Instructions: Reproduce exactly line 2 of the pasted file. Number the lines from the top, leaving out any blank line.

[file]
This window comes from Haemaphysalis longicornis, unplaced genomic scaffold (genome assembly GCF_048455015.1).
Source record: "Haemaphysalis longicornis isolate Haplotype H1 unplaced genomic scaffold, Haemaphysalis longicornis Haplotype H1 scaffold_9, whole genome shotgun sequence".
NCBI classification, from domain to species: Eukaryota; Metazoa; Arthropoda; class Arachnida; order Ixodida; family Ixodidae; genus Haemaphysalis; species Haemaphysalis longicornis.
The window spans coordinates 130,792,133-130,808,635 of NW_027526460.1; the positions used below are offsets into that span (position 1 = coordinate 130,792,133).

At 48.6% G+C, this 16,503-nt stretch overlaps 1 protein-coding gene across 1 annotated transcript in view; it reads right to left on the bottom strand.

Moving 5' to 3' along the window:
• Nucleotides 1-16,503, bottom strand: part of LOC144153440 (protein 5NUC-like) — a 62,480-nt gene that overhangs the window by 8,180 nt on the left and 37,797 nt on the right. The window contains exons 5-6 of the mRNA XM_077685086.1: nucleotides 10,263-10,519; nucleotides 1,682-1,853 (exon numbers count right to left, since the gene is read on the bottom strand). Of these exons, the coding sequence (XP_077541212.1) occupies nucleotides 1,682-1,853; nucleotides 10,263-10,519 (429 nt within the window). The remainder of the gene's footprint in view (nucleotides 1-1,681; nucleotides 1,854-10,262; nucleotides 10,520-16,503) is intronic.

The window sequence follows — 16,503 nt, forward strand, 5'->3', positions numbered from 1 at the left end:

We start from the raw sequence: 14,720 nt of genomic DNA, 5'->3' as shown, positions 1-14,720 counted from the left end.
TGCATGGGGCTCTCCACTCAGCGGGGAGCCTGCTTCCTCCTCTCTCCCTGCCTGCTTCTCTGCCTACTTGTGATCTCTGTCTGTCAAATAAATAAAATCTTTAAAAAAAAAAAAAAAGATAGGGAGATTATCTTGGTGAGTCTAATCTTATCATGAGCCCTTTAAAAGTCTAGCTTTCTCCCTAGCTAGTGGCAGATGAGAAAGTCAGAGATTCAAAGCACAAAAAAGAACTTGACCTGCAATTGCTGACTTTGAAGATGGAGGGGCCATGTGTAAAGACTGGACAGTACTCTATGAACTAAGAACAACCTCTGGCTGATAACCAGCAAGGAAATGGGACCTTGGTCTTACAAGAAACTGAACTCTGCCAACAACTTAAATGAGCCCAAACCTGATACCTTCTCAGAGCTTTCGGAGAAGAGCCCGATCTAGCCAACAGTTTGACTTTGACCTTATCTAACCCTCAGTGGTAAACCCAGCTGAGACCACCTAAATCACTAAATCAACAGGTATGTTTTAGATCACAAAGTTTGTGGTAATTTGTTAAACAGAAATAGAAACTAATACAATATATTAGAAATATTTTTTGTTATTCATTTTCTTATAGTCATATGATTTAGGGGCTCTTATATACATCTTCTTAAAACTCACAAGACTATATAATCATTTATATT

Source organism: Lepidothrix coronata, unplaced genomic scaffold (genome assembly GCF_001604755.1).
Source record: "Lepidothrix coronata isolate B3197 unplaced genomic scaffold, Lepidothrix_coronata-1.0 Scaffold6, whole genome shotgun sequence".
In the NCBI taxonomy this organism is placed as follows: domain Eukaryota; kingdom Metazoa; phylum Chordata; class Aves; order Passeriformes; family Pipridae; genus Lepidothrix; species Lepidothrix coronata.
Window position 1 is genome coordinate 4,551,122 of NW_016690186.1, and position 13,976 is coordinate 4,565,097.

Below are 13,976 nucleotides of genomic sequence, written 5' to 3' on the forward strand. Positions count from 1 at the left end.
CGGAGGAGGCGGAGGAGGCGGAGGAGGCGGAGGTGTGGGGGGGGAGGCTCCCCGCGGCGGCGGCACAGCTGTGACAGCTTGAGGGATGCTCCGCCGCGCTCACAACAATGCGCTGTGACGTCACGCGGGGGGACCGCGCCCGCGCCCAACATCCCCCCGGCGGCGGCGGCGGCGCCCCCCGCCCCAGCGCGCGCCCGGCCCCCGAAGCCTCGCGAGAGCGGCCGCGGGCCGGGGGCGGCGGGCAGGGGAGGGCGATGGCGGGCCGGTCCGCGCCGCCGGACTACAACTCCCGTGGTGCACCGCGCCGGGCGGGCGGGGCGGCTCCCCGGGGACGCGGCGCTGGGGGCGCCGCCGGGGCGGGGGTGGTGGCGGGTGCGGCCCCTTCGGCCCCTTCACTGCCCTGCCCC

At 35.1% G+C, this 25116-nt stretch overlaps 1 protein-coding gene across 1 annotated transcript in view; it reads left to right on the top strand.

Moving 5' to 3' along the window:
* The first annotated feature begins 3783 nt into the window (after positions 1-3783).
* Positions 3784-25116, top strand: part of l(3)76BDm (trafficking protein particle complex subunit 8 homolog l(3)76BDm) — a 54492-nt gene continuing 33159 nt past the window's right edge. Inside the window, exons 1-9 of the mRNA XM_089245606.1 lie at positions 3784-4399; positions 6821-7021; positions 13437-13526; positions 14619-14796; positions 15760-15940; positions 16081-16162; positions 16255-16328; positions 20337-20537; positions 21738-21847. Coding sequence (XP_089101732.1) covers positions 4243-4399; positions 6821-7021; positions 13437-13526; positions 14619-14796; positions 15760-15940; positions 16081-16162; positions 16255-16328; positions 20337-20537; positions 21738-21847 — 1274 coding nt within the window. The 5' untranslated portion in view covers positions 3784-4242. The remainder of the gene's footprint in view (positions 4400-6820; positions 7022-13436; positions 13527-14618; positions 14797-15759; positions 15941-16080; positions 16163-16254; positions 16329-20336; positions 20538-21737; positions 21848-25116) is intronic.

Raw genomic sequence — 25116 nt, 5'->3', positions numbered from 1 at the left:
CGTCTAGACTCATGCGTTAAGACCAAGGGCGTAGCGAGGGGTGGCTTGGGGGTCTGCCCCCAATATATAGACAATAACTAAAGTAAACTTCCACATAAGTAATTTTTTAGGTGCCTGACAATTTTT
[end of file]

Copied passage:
Source record: "Haemaphysalis longicornis isolate Haplotype H1 unplaced genomic scaffold, Haemaphysalis longicornis Haplotype H1 scaffold_9, whole genome shotgun sequence".